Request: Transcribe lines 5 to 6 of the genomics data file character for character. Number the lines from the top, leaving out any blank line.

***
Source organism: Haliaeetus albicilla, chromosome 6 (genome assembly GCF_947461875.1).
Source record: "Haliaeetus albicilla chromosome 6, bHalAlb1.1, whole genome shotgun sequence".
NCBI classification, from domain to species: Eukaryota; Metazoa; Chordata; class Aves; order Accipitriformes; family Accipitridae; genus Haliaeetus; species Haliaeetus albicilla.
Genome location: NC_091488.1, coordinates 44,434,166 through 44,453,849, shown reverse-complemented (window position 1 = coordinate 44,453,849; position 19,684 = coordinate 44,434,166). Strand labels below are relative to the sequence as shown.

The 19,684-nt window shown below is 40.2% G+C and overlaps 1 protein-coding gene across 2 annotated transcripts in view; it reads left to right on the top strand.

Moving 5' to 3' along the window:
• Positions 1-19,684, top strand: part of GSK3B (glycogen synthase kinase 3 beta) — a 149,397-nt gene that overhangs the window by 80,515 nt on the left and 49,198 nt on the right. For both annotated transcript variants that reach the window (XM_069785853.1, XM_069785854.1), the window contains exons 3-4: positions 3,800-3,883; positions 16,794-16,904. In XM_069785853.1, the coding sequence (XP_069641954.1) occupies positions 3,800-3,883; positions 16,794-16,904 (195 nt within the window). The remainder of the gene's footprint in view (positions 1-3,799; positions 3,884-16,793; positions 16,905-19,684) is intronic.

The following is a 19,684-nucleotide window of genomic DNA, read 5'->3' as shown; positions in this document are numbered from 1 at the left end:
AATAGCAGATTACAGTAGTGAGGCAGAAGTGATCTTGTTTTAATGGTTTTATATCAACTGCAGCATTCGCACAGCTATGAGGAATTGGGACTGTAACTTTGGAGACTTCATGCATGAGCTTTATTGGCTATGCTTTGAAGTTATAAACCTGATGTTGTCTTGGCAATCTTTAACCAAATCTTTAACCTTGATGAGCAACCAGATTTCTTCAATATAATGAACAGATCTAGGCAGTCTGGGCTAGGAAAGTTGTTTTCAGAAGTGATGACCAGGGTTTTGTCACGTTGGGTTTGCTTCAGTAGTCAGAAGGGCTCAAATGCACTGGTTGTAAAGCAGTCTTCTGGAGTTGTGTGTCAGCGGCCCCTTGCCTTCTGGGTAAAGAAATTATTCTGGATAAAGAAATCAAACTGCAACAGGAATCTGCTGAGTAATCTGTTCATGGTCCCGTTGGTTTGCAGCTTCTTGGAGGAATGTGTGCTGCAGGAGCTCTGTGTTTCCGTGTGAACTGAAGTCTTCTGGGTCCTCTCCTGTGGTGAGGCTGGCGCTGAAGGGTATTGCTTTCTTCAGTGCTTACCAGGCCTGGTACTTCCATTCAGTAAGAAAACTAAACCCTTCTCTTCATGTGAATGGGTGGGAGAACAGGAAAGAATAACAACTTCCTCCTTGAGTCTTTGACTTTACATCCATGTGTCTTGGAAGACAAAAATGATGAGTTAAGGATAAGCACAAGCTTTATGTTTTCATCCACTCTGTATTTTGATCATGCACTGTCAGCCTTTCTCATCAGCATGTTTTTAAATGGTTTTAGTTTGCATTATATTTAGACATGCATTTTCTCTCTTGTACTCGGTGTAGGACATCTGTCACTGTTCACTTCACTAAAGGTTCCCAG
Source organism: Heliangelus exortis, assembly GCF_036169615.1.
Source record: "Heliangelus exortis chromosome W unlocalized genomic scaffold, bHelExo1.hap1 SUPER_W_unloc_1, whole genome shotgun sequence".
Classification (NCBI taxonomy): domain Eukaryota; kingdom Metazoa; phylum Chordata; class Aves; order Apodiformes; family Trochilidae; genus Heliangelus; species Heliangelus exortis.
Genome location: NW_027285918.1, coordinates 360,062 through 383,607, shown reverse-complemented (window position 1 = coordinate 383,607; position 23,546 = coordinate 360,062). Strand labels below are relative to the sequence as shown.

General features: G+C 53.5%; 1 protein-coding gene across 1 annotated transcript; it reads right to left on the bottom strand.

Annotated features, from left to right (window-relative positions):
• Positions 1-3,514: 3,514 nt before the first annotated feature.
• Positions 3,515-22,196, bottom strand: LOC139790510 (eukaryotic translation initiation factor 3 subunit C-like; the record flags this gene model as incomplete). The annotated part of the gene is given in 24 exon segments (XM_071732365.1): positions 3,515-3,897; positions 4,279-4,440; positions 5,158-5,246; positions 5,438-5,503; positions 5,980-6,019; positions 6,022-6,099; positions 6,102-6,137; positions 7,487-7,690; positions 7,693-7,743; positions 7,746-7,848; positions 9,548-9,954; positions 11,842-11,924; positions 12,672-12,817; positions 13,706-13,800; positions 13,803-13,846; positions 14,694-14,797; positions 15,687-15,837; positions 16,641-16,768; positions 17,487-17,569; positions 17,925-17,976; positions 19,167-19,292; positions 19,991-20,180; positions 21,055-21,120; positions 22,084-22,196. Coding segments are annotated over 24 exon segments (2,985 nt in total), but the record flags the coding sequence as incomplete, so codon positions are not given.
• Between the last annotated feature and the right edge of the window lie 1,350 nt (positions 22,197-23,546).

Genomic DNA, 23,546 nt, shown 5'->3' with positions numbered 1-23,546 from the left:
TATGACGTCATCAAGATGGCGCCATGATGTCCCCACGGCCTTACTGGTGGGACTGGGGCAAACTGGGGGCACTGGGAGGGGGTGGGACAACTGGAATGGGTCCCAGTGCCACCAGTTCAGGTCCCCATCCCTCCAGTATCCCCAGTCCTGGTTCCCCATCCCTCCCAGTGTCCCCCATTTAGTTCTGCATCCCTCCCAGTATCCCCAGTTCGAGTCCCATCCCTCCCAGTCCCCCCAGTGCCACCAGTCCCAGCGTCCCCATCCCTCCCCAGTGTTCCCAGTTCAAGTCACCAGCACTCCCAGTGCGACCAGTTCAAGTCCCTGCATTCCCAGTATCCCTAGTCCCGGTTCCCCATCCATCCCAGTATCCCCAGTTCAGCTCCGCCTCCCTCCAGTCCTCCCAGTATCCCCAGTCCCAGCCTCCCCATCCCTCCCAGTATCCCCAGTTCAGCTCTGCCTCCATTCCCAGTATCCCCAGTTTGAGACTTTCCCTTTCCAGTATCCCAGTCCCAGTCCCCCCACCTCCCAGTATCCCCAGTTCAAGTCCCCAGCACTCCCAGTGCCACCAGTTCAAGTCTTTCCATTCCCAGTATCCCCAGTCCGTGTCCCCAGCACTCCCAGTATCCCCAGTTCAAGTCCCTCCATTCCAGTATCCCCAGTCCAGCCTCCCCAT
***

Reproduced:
The 19,684-nt window shown below is 40.2% G+C and overlaps 1 protein-coding gene across 2 annotated transcripts in view; it reads left to right on the top strand.

Moving 5' to 3' along the window: